“This kind of award…serves as a motivation and without motivation we cannot achieve much. We cannot innovate without motivation and whether we like it or not, politics remains the only way through which leadership can be recruited in many countries and the only way we can institute governments. So, it (politics) has come to be with us; we cannot run away from it. It can only take people and not angels to improve on existing situations; so when leaders who truly love what they do are motivated, this increases the chances of having better leadership, which will translate to the development of the country,” the Speaker said on December 6, 2016 when management of The Sun newspaper delivered the award letter to him. 

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Chude Jideonwo

*This continues Monday’s piece on the 15 disciplines behind the Bring Back Our Girls (BBOG) campaign.


The discipline of leadership

On 18 January 2016, the journalist Kadaria Ahmed tried out a few tweets about the BBOG movement.


The sum of her thesis? Its leaders needed to change. According to her, the ‘activists’ have become the story rather than the girls.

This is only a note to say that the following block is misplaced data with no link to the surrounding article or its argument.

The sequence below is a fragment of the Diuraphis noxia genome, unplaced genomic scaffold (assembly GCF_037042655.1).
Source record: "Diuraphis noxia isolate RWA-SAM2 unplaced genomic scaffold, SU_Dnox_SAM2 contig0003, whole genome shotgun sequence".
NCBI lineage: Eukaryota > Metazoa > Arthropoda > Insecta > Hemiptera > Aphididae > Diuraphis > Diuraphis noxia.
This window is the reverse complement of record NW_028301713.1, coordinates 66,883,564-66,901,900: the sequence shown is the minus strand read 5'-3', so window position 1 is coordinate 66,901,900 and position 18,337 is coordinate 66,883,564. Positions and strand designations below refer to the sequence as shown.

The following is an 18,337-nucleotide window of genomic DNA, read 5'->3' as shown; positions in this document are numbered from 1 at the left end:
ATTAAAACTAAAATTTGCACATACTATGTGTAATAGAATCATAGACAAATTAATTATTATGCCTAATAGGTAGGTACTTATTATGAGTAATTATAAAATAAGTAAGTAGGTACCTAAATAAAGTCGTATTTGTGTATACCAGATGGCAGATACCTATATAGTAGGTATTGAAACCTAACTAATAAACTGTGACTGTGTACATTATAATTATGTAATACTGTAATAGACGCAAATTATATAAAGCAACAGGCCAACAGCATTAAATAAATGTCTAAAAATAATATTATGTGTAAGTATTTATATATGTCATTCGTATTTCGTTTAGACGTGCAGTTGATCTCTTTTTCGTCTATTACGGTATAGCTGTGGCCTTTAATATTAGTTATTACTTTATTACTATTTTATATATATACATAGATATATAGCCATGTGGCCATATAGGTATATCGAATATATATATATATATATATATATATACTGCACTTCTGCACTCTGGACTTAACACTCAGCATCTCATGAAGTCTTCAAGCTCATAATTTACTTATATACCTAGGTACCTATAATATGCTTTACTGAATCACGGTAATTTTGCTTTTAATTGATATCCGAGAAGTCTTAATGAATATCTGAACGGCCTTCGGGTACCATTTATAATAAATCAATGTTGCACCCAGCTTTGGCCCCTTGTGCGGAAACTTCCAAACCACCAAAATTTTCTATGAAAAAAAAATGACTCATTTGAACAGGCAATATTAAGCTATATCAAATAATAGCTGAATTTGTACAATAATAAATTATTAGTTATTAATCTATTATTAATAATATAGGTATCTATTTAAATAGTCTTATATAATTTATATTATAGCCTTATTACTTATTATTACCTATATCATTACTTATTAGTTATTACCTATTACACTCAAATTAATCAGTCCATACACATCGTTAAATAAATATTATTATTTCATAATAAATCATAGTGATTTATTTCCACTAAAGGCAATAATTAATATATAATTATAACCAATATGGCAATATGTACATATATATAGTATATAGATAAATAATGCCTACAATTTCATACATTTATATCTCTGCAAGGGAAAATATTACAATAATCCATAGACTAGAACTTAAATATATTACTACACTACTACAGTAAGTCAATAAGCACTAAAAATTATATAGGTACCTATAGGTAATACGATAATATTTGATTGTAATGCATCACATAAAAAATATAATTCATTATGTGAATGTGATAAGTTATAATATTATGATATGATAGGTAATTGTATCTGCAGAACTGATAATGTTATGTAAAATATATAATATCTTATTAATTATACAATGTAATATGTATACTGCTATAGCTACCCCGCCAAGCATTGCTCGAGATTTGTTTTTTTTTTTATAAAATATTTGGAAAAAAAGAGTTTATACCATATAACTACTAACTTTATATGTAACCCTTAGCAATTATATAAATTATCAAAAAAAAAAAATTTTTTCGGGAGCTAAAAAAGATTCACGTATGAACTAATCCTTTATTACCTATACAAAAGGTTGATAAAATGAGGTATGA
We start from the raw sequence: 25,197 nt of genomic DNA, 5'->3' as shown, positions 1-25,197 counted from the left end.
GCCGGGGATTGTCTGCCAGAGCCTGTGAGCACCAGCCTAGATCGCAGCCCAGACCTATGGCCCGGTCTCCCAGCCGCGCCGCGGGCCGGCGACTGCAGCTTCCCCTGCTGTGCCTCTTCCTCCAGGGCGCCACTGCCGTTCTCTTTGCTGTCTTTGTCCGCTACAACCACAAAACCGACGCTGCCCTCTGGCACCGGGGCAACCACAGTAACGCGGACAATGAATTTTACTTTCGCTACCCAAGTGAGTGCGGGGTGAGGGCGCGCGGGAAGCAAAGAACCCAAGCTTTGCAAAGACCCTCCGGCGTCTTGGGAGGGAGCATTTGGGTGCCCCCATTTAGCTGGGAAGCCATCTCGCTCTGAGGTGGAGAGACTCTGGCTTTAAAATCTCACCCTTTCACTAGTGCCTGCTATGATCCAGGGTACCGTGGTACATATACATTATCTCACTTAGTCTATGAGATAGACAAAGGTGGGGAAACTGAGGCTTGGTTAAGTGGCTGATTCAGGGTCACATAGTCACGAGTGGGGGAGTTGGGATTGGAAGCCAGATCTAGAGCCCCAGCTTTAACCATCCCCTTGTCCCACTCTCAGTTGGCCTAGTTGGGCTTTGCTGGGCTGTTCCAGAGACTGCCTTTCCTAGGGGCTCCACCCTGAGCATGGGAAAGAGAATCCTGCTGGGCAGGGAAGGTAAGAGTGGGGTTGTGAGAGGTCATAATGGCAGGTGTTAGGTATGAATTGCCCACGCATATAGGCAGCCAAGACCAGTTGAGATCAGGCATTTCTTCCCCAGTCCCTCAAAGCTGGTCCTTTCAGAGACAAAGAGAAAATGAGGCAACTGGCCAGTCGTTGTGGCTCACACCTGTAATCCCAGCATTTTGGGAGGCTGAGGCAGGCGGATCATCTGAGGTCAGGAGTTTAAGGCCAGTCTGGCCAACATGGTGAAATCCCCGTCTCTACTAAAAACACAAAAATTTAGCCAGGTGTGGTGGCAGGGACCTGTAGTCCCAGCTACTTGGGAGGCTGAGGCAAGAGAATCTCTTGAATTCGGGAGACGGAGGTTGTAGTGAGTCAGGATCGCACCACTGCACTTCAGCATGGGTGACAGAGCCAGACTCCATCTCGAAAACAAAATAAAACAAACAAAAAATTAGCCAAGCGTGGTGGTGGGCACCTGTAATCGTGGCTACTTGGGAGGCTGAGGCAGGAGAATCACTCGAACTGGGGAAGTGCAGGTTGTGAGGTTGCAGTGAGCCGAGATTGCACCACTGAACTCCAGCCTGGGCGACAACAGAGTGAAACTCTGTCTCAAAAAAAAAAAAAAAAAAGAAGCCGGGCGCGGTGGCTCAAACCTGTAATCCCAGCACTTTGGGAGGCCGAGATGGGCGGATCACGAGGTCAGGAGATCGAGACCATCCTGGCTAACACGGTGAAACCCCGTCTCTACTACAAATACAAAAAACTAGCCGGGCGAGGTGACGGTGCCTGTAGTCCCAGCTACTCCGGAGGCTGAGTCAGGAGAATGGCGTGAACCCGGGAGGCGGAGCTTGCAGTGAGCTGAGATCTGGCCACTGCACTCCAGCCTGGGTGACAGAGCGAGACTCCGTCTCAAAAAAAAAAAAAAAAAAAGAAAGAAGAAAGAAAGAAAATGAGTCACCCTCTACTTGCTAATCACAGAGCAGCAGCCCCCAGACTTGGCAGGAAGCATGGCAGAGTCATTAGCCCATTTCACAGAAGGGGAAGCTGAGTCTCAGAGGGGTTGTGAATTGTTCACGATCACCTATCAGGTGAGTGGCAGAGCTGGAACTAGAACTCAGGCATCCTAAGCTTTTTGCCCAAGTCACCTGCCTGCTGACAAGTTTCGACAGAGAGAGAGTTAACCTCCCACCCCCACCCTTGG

“Campaigns should not be static,” she said. “To succeed, they should be alive and evolve based on prevailing circumstances.”


This was on the face of it, a non sequitur.


The criticisms that the movement was facing were the exact same they have always faced, only this time Buhari’s supporters had taken the place of Jonathan’s supporters. The girls were still missing. Their mothers were still weeping. As @anwana_ime asked her that morning: “What is the prevailing circumstance. And how has it changed from the previous circumstance?”


But of course, ultimately, this criticism was a hammer by by the irritated to shut down BBOG by targeting its leaders. It had become apparent that the movement itself could not be delegitimized successfully, and this was the next best thing.


Now, it is true that BBOG protesters can be combative on occasion, but it is as true as it is inevitable. History doesn’t have records of strong, passionate campaigners on major potentially divisive issues that haven’t, in that moment, at those times been seen as belligerent.


We remember Martin Luther King Jr now with the afterglow of hindsight, now that the world completely agrees with him, but at his time, the prevailing peacefulness of his protests were seen by ‘polite people’ as offensive – and his leadership, corrosive.